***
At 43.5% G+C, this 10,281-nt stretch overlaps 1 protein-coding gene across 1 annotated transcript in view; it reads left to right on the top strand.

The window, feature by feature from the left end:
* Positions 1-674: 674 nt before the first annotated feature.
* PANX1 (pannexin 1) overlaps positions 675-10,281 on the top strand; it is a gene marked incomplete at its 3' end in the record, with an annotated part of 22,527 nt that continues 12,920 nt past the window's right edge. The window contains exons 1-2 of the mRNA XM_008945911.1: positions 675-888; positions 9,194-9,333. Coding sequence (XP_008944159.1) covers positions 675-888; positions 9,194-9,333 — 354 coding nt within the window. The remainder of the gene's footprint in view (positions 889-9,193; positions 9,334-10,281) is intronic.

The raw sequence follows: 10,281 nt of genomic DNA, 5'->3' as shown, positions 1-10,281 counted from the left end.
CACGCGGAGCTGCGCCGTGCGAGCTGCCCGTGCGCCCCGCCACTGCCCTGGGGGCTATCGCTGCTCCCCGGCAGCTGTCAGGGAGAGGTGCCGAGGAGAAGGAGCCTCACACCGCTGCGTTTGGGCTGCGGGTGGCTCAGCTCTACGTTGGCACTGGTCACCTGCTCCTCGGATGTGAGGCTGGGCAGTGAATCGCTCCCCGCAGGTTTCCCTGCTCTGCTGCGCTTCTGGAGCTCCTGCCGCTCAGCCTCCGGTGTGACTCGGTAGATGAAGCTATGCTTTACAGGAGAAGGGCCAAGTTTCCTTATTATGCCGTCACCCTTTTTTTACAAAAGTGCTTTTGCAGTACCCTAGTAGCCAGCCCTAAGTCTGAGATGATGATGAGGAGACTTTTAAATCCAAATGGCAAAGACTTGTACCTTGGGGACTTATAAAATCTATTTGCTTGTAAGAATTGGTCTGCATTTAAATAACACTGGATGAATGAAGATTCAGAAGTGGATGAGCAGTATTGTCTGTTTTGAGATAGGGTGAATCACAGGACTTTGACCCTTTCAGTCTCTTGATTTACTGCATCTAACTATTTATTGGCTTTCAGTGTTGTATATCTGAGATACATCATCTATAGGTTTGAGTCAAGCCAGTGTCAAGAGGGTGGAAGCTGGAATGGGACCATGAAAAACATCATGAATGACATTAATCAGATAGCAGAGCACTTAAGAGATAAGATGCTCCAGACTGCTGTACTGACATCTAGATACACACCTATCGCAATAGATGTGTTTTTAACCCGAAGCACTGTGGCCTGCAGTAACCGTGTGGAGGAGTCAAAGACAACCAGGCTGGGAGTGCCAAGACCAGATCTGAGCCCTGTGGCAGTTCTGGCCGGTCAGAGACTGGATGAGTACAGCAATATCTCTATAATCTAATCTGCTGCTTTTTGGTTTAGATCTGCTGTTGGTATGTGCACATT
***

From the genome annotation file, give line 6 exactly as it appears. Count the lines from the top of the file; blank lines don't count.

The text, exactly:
CACGCGGAGCTGCGCCGTGCGAGCTGCCCGTGCGCCCCGCCACTGCCCTGGGGGCTATCGCTGCTCCCCGGCAGCTGTCAGGGAGAGGTGCCGAGGAGAAGGAGCCTCACACCGCTGCGTTTGGGCTGCGGGTGGCTCAGCTCTACGTTGGCACTGGTCACCTGCTCCTCGGATGTGAGGCTGGGCAGTGAATCGCTCCCCGCAGGTTTCCCTGCTCTGCTGCGCTTCTGGAGCTCCTGCCGCTCAGCCTCCGGTGTGACTCGGTAGATGAAGCTATGCTTTACAGGAGAAGGGCCAAGTTTCCTTATTATGCCGTCACCCTTTTTTTACAAAAGTGCTTTTGCAGTACCCTAGTAGCCAGCCCTAAGTCTGAGATGATGATGAGGAGACTTTTAAATCCAAATGGCAAAGACTTGTACCTTGGGGACTTATAAAATCTATTTGCTTGTAAGAATTGGTCTGCATTTAAATAACACTGGATGAATGAAGATTCAGAAGTGGATGAGCAGTATTGTCTGTTTTGAGATAGGGTGAATCACAGGACTTTGACCCTTTCAGTCTCTTGATTTACTGCATCTAACTATTTATTGGCTTTCAGTGTTGTATATCTGAGATACATCATCTATAGGTTTGAGTCAAGCCAGTGTCAAGAGGGTGGAAGCTGGAATGGGACCATGAAAAACATCATGAATGACATTAATCAGATAGCAGAGCACTTAAGAGATAAGATGCTCCAGACTGCTGTACTGACATCTAGATACACACCTATCGCAATAGATGTGTTTTTAACCCGAAGCACTGTGGCCTGCAGTAACCGTGTGGAGGAGTCAAAGACAACCAGGCTGGGAGTGCCAAGACCAGATCTGAGCCCTGTGGCAGTTCTGGCCGGTCAGAGACTGGATGAGTACAGCAATATCTCTATAATCTAATCTGCTGCTTTTTGGTTTAGATCTGCTGTTGGTATGTGCACATT